Draghi un­fazed for now as ECB watches euro im­pact on in­fla­tion

Muscat Daily - - BUSINESS -

Frank­furt, Ger­many - If Mario Draghi is wor­ried about the strength of the euro, he’s hid­ing it well for now.

The Euro­pean Cen­tral Bank (ECB) pres­i­dent has shirked any in­vi­ta­tion so far to be­moan the re­cent ap­pre­ci­a­tion of the sin­gle cur­rency in the style of his pre­de­ces­sor Jean-Claude Trichet, who used to com­plain about ‘bru­tal’ moves that risk damp­ing growth. In­stead, Draghi has pointed to prospects for a stronger-than-an­tic­i­pated re­cov­ery, sug­gest­ing he might tol­er­ate the euro’s gain as proof that his cam­paign to re­vive the econ­omy is re­turn­ing re­sults.

“A lot of cen­tral bankers take the view that if the cur­rency rises for good, solid, fun­da­men­tal rea­sons then it’s not worth stand­ing in the way,” said Steven Bell, chief econ­o­mist at BMO Global As­set Man­age­ment in Lon­don. “The re­al­ity is that the growth out­look in Europe has changed dra­mat­i­cally -- the econ­omy is grow­ing strongly - so some cur­rency strength is only to be ex­pected.”

That re­al­ity is founded on healthy do­mes­tic spend­ing and in­vest­ment, mak­ing the re­cov­ery less vul­ner­a­ble to any damp­ing im­pact of a stronger euro on ex­ports. In­fla­tion, which the ECB is strug­gling to re­turn to­ward two per cent, may be less well in­su­lated against cur­rency gains and their ef­fect on the price of im­ports.

Pol­icy mak­ers can as­sess the im­pact of the euro’s 12 per cent jump this year when they start their dis­cus­sion about the fu­ture path of quan­ti­ta­tive eas­ing (QE) in Septem­ber. New eco­nomic fore­casts will be pub­lished at that time.

Draghi has lim­ited his com­men­tary on the euro to a few seem­ingly un­trou­bled words af­ter the gov­ern­ing coun­cil’s last meet­ing:

“The repric­ing of the ex­change rate has re­ceived some at­ten­tion dur­ing the var­i­ous ex­changes of views, and in var­i­ous ways.”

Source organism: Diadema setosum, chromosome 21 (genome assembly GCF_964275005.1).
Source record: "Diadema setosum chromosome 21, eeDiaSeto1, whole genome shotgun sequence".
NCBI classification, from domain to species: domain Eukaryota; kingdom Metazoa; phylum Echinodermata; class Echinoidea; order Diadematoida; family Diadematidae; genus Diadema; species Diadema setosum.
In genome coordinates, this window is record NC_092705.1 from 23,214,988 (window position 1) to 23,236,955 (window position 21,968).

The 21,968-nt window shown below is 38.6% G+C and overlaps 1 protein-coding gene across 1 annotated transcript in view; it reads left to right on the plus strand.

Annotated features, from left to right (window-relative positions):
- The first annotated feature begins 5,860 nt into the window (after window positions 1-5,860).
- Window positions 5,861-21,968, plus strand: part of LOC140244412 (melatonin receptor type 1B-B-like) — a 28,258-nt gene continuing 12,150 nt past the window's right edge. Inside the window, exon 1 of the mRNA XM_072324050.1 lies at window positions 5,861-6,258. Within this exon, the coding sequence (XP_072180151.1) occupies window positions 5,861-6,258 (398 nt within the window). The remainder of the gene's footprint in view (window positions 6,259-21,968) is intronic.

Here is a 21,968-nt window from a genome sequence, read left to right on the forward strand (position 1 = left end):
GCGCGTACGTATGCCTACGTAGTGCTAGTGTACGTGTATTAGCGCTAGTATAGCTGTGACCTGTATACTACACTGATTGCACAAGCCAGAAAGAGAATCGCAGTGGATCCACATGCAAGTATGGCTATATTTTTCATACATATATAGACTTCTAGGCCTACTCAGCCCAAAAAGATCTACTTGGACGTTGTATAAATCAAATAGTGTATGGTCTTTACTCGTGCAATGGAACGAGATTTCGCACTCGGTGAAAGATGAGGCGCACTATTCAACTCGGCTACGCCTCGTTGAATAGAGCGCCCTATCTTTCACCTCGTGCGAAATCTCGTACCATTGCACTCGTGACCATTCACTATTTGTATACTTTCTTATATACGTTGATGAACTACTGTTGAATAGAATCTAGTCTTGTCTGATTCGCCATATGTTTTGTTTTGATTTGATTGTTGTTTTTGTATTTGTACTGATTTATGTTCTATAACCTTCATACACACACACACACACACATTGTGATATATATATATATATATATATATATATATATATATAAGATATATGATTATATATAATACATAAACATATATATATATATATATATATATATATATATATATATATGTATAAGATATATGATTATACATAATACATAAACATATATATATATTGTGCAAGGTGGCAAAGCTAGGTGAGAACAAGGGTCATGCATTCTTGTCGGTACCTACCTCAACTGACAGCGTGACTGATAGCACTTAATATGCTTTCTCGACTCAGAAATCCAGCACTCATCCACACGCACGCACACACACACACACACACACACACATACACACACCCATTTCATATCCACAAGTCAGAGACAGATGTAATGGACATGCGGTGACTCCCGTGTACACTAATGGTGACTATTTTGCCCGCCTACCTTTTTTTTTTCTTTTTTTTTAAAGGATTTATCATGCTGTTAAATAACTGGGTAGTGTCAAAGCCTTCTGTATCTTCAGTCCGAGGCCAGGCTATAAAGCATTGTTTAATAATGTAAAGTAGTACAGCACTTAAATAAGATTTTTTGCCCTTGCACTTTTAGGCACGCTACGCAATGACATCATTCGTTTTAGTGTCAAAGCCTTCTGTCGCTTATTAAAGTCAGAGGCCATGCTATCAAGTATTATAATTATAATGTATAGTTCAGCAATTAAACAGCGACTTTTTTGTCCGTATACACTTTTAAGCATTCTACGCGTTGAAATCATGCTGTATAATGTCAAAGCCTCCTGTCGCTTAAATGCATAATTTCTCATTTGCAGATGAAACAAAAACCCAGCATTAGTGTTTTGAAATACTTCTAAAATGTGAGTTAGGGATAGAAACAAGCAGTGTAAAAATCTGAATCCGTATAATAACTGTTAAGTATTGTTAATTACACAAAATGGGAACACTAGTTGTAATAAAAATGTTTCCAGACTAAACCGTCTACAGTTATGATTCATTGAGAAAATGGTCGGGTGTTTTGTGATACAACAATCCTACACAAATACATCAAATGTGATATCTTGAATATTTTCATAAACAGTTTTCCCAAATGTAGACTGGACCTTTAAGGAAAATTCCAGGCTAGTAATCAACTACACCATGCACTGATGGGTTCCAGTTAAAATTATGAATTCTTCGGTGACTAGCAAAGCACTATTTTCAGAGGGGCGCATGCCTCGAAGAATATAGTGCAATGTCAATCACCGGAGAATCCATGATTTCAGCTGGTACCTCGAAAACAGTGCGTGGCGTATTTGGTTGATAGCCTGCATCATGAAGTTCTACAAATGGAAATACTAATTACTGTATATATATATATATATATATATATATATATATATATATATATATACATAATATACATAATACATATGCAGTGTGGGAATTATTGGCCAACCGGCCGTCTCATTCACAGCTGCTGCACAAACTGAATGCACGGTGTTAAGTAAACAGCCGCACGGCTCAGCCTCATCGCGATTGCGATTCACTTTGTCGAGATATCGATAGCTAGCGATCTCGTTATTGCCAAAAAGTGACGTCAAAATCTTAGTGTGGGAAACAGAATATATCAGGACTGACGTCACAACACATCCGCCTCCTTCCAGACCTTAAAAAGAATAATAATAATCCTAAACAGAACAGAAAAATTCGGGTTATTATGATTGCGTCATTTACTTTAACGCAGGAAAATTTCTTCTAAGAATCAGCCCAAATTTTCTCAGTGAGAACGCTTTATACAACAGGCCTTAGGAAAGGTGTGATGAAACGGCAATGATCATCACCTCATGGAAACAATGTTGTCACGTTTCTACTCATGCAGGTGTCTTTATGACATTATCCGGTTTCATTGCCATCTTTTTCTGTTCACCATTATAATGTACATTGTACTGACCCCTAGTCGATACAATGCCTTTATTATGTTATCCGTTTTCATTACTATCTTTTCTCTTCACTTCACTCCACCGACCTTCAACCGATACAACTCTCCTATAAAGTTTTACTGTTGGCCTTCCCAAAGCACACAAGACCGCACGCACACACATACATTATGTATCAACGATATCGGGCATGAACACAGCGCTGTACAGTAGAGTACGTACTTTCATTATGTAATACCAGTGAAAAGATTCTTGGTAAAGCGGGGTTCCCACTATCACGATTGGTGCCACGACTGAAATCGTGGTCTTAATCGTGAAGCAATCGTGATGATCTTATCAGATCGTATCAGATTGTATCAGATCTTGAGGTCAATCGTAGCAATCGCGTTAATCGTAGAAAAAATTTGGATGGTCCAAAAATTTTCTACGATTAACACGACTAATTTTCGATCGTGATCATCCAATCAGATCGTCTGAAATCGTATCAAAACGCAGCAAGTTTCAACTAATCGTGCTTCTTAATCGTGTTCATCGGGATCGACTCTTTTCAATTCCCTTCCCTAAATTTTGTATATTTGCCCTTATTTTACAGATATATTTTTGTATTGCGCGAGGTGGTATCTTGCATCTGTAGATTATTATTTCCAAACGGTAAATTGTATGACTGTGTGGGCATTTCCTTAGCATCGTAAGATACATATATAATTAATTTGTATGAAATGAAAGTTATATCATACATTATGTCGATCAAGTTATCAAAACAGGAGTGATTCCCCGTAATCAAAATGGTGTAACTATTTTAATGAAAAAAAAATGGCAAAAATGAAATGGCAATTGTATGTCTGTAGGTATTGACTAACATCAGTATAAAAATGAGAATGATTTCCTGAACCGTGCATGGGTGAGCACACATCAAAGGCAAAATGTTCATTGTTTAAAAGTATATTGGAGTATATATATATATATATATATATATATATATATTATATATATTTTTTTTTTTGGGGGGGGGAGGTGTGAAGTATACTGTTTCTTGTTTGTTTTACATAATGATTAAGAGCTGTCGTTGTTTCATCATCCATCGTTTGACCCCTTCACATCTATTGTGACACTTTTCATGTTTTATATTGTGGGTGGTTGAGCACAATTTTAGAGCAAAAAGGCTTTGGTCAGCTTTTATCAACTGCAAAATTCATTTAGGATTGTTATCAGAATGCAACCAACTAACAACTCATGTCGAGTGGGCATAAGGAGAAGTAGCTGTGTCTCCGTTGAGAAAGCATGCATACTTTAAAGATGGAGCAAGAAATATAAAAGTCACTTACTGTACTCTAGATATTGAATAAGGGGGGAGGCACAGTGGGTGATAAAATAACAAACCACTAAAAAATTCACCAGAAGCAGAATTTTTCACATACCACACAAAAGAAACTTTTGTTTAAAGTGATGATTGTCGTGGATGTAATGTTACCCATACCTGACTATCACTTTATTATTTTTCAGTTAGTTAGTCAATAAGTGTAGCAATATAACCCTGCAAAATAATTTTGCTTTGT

But since that July 20 meet­ing, when he ar­gued that fi­nanc­ing con­di­tions re­main sup­port­ive of a pickup in price growth, they have de­te­ri­o­rated.

The last leg in the euro’s as­cent started on June 27, when Draghi said in a high-pro­file speech that re­fla­tion­ary forces were at play, ar­gu­ing that a con­tin­ued re­cov­ery would al­low the cen­tral bank to scale back stim­u­lus.

Since then, the cur­rency has strength­ened four per cent against the dol­lar - reach­ing its high­est since be­fore QE - and more than seven per cent in trade-weighted terms. Sim­i­lar gains in 2007 trig­gered a warn­ing by then-ECB pres­i­dent Trichet that ‘bru­tal moves’ are never wel­come. (The euro traded at just un­der US$1.5 at the time, com­pared with less than US$1.2 cur­rently.)

Draghi has pre­vi­ously at- tempted to talk down the euro, when he ex­pressed ‘se­ri­ous con­cern’ about the cur­rency’s ap­pre­ci­a­tion in May 2014. He has an op­por­tu­nity to al­ter his present assess­ment af­ter his va­ca­tion, when he ad­dresses a con­fer­ence in Ger­many on Au­gust 23. He then heads to the Fed­eral Re­serve’s Jack­son Hole sym­po­sium - the venue where he put the ECB on course for large-scale as­set pur­chases three years ago.

“Back in 2014, there were con­cerns the ECB is not do­ing enough and in­fla­tion is low,” said He­tal Me­hta, se­nior Euro­pean econ­o­mist at Le­gal & Gen­eral In­vest­ment Man­age­ment Ltd in Lon­don. “This time around, what we are see­ing is that ev­ery­one is ex­pect­ing the ECB to start ta­per­ing next year and they haven’t re­ally done a lot to push back against those ex­pec­ta­tions.”

Economists pre­dict the ECB will start phas­ing out as­set pur­chases over nine months start­ing in Jan­uary, and fi­nan­cial mar­kets are pric­ing the first rate in­crease for late 2018.

Mario Draghi

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